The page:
Throughout baseball, there has been a wave of pitchers hitting batters, sparking tension in many dugouts. But Cruz said he didn’t believe Feldman hit him intentionally. Cruz and Feldman were longtime teammates with the Rangers, and their playing time together dates back to Triple-A in 2007.

“I don't think so,” Cruz said. “Maybe he tried to go in. I know the catcher went and talked to him before I got hit, so I was maybe thinking they tried to pitch me around something. So I couldn't tell. I don't think so.”

Feldman, who is known to work batters inside and leads the AL with eight hit batters, said he checked on his former teammate after the game.

“I didn't want to hit him,” Feldman said.”They said it was just a bruise, so that was a little relieving. It happens. It's part of the game, trying to pitch inside. He's been swinging the bat well. Obviously, I didn't want to give him a free base, but I didn't want to let him go up there and hit one off the wall either.”

Lough, who was hitless in his previous 11 at-bats before Sunday, put the Orioles up, 2-0, with his first homer of the season in the second inning, a two-run shot over the right-field fence that came with two outs.

“It was good for the team, and for me,” Lough said. “I’ve been struggling at the plate, obviously, and when I hit it, I knew it had a good chance of getting out of here and putting us up, 2-0, and getting us going for our offense today. It was good and we got the W.”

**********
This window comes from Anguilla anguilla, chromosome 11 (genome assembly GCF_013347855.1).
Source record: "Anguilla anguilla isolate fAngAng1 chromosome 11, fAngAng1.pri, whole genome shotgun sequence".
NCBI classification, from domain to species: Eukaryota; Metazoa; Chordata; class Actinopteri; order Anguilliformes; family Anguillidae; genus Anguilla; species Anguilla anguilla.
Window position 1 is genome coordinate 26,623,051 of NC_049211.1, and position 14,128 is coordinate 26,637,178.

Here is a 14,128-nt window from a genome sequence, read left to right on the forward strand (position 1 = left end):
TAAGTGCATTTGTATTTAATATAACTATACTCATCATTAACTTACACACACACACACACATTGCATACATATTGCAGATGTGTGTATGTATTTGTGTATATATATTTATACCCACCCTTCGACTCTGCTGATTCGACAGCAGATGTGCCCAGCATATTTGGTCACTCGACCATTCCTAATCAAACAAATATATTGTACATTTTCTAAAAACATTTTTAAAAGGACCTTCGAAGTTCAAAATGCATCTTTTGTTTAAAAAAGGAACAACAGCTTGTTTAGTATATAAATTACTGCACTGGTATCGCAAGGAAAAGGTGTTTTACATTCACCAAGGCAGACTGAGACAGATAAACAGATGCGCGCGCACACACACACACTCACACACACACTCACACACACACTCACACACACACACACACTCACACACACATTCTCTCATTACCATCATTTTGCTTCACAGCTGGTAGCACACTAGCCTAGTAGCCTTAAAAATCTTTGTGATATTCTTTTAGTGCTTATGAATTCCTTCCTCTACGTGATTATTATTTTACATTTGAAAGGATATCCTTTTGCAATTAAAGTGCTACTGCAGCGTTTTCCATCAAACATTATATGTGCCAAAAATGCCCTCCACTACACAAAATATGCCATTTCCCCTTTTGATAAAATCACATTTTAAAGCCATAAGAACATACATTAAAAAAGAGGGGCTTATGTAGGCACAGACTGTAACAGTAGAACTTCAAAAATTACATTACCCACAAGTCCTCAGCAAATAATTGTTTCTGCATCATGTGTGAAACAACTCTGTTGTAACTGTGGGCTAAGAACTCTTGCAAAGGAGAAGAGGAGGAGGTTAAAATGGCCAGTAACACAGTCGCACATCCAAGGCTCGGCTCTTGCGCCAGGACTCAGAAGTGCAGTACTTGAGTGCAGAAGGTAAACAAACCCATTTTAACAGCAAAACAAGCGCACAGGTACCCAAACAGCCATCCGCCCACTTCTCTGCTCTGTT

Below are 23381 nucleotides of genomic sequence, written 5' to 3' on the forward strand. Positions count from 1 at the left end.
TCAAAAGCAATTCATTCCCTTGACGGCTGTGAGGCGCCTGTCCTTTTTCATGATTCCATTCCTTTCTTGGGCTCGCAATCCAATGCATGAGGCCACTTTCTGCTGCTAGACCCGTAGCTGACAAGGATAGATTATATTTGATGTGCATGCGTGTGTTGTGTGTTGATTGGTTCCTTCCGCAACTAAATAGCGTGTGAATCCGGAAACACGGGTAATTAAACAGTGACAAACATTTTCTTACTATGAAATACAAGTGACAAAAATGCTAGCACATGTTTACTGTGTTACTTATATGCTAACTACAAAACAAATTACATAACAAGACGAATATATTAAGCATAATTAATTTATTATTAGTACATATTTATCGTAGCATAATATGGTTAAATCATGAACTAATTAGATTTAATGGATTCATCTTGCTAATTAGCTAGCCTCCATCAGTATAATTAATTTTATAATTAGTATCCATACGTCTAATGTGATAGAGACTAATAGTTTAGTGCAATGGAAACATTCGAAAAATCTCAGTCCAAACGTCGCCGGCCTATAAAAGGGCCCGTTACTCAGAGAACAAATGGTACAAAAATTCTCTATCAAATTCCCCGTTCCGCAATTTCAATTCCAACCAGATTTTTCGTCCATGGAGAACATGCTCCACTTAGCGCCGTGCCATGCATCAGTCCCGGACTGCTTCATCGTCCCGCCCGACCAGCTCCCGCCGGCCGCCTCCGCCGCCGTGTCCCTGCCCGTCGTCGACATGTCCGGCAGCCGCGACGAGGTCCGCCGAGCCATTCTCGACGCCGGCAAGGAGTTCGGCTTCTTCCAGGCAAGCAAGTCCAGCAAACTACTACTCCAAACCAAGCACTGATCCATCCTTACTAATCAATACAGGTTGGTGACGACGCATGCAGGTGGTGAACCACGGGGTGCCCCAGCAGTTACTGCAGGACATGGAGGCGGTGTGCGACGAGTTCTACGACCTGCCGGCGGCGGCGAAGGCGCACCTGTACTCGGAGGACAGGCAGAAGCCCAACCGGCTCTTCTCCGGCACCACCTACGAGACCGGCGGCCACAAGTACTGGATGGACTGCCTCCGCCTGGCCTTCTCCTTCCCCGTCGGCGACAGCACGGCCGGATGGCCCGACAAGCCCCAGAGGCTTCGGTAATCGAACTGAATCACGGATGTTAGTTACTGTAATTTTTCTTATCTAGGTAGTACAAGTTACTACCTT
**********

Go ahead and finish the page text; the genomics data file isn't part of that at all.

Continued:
With a 3-1 lead, the Orioles (28-27) opened the sixth inning with four straight singles, the last one by Lough to drive in a run.

After catcher Nick Hundley’s sacrifice fly knocked in another run, the Astros (24-34) intentionally walked Nick Markakis to load the bases and bring Machado up to the plate.

Machado hit the grand slam against Feldman (3-3), the former Orioles right-hander who signed a three-year, $30 million deal with Houston in the offseason. It was the Orioles’ second grand slam this season. Cruz hit one April 23 in Toronto.

Given the way the series started, with the Orioles frustrated that they couldn’t score more runs and capitalize on strong pitching performances, they were able to reverse their fortunes over the final two games.

“They came out and got us the first two days,” Machado said. “We just tried to take it day-by-day and bounce back from it, and obviously, we did. We came back the next day and hit the ball well. Pitching staff did well, and we continued that. That’s something that we needed. We needed some momentum going into Texas.”

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